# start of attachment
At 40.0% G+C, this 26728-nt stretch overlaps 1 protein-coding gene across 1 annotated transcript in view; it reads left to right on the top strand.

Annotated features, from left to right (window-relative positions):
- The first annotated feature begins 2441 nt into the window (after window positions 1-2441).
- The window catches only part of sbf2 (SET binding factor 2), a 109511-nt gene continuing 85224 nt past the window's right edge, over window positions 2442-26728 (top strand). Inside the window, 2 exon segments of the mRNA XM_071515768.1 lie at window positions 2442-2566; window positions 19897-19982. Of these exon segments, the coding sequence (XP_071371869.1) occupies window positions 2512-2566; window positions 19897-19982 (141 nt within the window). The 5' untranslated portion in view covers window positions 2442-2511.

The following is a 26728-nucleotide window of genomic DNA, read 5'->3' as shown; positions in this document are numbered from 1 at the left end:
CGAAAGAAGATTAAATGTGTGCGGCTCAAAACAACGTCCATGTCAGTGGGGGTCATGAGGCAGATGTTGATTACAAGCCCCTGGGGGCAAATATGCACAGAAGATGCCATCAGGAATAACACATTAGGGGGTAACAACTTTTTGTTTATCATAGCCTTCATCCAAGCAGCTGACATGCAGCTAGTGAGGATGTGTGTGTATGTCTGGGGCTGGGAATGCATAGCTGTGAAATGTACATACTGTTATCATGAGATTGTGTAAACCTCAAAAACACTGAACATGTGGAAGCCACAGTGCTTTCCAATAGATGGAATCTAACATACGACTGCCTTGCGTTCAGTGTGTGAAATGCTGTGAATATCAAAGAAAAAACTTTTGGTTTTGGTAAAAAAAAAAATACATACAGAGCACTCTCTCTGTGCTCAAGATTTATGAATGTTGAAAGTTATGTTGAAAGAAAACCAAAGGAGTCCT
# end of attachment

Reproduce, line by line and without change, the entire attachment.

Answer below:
At 40.0% G+C, this 26728-nt stretch overlaps 1 protein-coding gene across 1 annotated transcript in view; it reads left to right on the top strand.

Annotated features, from left to right (window-relative positions):
- The first annotated feature begins 2441 nt into the window (after window positions 1-2441).
- The window catches only part of sbf2 (SET binding factor 2), a 109511-nt gene continuing 85224 nt past the window's right edge, over window positions 2442-26728 (top strand). Inside the window, 2 exon segments of the mRNA XM_071515768.1 lie at window positions 2442-2566; window positions 19897-19982. Of these exon segments, the coding sequence (XP_071371869.1) occupies window positions 2512-2566; window positions 19897-19982 (141 nt within the window). The 5' untranslated portion in view covers window positions 2442-2511.

The following is a 26728-nucleotide window of genomic DNA, read 5'->3' as shown; positions in this document are numbered from 1 at the left end:
CGAAAGAAGATTAAATGTGTGCGGCTCAAAACAACGTCCATGTCAGTGGGGGTCATGAGGCAGATGTTGATTACAAGCCCCTGGGGGCAAATATGCACAGAAGATGCCATCAGGAATAACACATTAGGGGGTAACAACTTTTTGTTTATCATAGCCTTCATCCAAGCAGCTGACATGCAGCTAGTGAGGATGTGTGTGTATGTCTGGGGCTGGGAATGCATAGCTGTGAAATGTACATACTGTTATCATGAGATTGTGTAAACCTCAAAAACACTGAACATGTGGAAGCCACAGTGCTTTCCAATAGATGGAATCTAACATACGACTGCCTTGCGTTCAGTGTGTGAAATGCTGTGAATATCAAAGAAAAAACTTTTGGTTTTGGTAAAAAAAAAAATACATACAGAGCACTCTCTCTGTGCTCAAGATTTATGAATGTTGAAAGTTATGTTGAAAGAAAACCAAAGGAGTCCT